The Responsibility of ESG Investors to Respect Human Rights and Prevent ‘Rightswashing’

The Responsibility of ESG Investors to Respect Human Rights and Prevent ‘Rightswashing’

The Responsibility of ESG Investors to Respect Human Rights and Prevent ‘Rightswashing’ 1600 1067 Ines

As global environmental, social, and governance (ESG) investments surge, a critical oversight persists: the inadequate consideration of human rights. A recent report from the UN Working Group on Business and Human Rights highlights this gap, urging investors to prioritize people and the planet in their decision-making processes. With global ESG assets expected to surpass $40 trillion by 2030, accounting for more than a quarter of all assets under management, the need for comprehensive and ethical investment strategies is more pressing than ever.

Understanding ESG and Sustainable Investments

ESG and sustainable investment strategies have garnered significant attention due to their potential to positively impact society and the environment. While these approaches are often used interchangeably, they both emphasize the importance of incorporating ethical considerations into investment decisions. However, the expectation that ESG and sustainability investments inherently include human rights considerations is not always met.

The Importance of Human Rights in ESG Investments

Respecting human rights is a fundamental responsibility for all businesses, including those in the financial sector. This principle is enshrined in the UN Guiding Principles on Business and Human Rights (UNGPs), adopted by the UN in 2011. The UNGPs outline the duty of businesses to respect human rights and have been incorporated into international, regional, and national legislation, such as the recent European Corporate Sustainability Due Diligence Directive.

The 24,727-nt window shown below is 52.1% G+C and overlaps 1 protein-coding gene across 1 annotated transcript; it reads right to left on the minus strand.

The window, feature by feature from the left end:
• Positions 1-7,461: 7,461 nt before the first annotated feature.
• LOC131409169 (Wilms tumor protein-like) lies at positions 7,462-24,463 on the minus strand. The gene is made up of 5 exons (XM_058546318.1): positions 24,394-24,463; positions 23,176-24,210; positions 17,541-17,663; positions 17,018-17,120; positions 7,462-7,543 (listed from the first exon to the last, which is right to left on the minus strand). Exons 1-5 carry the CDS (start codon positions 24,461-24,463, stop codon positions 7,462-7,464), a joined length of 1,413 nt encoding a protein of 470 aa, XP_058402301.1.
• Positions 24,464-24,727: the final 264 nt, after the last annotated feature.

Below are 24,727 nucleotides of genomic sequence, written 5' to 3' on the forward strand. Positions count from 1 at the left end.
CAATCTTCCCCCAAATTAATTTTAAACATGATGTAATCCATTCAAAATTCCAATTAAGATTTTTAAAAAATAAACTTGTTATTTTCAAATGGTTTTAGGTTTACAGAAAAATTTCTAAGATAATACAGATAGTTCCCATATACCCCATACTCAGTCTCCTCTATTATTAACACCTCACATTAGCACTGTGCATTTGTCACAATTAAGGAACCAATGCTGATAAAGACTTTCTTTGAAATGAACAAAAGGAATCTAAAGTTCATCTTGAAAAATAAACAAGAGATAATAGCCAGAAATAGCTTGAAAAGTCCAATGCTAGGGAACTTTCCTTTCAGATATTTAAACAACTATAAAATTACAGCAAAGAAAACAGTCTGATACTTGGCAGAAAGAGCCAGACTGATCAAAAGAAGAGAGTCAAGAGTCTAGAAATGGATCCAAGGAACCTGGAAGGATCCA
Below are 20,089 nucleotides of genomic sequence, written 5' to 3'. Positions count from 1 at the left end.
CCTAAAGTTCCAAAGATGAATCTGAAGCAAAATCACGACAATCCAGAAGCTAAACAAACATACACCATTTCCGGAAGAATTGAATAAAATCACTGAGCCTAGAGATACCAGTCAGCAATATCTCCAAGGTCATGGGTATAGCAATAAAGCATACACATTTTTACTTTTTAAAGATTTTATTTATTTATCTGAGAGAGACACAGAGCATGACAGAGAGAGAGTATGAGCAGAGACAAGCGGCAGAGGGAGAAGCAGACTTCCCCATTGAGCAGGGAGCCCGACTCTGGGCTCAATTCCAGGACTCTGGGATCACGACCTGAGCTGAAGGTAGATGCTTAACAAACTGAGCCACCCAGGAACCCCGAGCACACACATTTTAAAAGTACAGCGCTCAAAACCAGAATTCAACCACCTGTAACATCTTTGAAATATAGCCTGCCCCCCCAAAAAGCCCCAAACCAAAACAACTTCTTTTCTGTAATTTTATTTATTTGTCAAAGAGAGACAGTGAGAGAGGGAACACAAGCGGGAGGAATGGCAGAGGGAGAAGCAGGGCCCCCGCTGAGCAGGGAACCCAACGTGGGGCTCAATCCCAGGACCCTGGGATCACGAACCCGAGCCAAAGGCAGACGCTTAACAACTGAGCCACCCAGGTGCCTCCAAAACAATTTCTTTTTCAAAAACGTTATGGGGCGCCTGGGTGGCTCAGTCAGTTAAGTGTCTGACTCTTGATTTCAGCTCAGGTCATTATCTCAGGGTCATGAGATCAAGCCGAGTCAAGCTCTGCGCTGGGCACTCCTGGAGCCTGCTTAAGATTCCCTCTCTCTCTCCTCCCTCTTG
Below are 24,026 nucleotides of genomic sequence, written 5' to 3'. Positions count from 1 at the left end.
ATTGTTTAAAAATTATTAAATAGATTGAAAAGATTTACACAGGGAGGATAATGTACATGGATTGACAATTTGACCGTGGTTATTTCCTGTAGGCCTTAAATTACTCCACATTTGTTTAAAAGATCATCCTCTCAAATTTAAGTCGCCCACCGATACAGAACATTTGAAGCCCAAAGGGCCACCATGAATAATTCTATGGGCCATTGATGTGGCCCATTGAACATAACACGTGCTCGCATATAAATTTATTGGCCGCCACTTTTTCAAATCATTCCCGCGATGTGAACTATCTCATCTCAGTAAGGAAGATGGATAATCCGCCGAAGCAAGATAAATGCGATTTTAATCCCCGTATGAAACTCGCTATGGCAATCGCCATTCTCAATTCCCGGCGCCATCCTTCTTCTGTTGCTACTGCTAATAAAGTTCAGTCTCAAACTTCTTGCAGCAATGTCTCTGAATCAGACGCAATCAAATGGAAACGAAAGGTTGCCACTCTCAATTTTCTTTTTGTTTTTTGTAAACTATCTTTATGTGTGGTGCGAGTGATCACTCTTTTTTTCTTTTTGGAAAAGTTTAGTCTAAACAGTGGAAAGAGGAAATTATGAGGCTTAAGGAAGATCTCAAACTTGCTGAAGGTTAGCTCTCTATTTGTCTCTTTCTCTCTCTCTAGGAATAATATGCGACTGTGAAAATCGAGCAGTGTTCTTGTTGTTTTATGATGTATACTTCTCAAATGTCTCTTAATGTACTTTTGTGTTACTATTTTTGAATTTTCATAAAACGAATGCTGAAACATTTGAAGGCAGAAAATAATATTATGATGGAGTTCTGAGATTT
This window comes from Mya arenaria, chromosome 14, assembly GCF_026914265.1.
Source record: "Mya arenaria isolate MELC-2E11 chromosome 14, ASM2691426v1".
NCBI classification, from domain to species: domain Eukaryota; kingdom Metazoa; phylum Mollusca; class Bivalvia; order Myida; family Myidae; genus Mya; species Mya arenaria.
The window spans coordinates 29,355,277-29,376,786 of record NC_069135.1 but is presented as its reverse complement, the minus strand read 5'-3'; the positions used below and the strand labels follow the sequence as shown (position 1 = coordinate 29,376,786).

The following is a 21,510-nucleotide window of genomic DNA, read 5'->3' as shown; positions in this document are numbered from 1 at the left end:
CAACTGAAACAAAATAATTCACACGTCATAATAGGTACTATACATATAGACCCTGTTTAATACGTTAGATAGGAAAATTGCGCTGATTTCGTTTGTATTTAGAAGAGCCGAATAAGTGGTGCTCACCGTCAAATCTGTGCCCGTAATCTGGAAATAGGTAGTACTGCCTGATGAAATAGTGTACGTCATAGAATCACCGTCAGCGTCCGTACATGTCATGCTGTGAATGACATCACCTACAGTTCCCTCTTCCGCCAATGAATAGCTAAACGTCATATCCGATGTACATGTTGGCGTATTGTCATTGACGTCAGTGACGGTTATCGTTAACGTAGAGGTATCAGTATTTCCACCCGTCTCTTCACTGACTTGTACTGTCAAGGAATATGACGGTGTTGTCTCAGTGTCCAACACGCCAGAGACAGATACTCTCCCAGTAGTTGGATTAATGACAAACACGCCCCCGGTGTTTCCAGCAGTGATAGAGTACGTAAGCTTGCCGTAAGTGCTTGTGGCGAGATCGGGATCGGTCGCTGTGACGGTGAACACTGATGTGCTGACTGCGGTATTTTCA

Despite these frameworks, there remains a significant gap in the implementation of human rights considerations within ESG investments. Investors often focus on environmental and governance aspects while neglecting the social dimension, which includes human rights. This oversight can lead to ‘rightswashing,’ where companies and investors superficially claim to uphold human rights without implementing genuine measures to protect them.

Steps to Prevent ‘Rightswashing’ and Promote Human Rights

To bridge this gap, the UN Working Group on Business and Human Rights suggests several steps that investors and policymakers can take:

  1. Integrate Human Rights into ESG Criteria: Investors should ensure that human rights considerations are integrated into their ESG criteria and investment decisions. This includes conducting thorough due diligence to identify, assess, and address potential human rights risks.

  2. Engage with Stakeholders: Investors should actively engage with stakeholders, including affected communities, workers, and human rights organizations, to understand the human rights impacts of their investments and address any concerns.

  3. Monitor and Report on Human Rights Performance: Investors should implement robust monitoring and reporting mechanisms to track the human rights performance of their investments. Transparent reporting helps to hold businesses accountable and provides valuable information for stakeholders.

  4. Support Policy and Regulatory Initiatives: Investors should support policy and regulatory initiatives that promote human rights in business practices. This includes advocating for stronger human rights standards and regulations at the international, regional, and national levels.

  5. Promote Education and Awareness: Investors should promote education and awareness about the importance of human rights in ESG investments within the financial sector. Training programs and workshops can help investors and financial professionals understand and implement human rights considerations effectively.


As ESG investments continue to grow, it is crucial for investors to prioritize human rights and prevent ‘rightswashing.’ By integrating human rights into their investment criteria, engaging with stakeholders, monitoring performance, supporting regulatory initiatives, and promoting education, investors can ensure that their investments contribute positively to society and the environment. Respecting human rights is not only a moral obligation but also a strategic imperative for sustainable and responsible investing

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